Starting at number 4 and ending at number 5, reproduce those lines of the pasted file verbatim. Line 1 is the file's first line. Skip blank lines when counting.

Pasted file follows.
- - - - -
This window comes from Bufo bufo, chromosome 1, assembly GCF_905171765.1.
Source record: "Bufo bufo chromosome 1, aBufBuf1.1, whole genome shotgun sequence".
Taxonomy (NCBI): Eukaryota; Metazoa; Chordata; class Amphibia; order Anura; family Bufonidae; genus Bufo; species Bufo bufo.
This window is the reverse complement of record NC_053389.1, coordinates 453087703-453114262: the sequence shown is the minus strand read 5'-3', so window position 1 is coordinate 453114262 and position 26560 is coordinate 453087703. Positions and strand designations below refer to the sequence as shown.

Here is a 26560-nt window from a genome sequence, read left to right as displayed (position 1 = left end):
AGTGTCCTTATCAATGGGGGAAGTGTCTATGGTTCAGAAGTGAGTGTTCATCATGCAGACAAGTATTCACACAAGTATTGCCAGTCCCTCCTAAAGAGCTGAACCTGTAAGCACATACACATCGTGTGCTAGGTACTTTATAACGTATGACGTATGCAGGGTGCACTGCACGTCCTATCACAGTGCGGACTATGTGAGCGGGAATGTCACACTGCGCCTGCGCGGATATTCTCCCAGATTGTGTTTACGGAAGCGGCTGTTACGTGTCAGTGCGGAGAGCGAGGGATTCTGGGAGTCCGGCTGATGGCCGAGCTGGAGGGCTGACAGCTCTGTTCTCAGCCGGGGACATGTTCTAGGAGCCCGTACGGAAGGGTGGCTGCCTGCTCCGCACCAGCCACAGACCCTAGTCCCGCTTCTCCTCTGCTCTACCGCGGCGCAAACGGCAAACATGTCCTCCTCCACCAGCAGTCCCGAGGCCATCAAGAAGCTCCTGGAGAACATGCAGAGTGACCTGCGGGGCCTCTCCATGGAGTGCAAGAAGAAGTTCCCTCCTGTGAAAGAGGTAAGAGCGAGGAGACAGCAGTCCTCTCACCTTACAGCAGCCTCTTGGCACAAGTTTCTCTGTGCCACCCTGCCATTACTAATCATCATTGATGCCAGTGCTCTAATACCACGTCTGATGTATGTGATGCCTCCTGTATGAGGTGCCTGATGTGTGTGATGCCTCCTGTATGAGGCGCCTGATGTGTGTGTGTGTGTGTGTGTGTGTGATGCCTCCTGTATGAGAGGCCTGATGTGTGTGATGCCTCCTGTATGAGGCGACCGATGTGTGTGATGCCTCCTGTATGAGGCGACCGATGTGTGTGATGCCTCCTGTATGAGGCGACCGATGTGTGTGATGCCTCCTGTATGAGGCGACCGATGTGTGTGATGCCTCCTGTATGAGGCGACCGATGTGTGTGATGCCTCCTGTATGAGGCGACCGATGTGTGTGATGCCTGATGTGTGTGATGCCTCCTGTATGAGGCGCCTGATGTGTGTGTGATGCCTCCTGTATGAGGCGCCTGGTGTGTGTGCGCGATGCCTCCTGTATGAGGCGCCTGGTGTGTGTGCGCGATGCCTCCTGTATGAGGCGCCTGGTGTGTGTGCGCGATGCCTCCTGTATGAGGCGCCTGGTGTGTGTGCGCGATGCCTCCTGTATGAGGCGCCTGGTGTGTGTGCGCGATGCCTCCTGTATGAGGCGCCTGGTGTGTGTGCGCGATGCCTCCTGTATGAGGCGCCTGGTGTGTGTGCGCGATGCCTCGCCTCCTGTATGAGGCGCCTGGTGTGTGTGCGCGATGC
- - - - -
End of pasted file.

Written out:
This window is the reverse complement of record NC_053389.1, coordinates 453087703-453114262: the sequence shown is the minus strand read 5'-3', so window position 1 is coordinate 453114262 and position 26560 is coordinate 453087703. Positions and strand designations below refer to the sequence as shown.

Here is a 26560-nt window from a genome sequence, read left to right as displayed (position 1 = left end):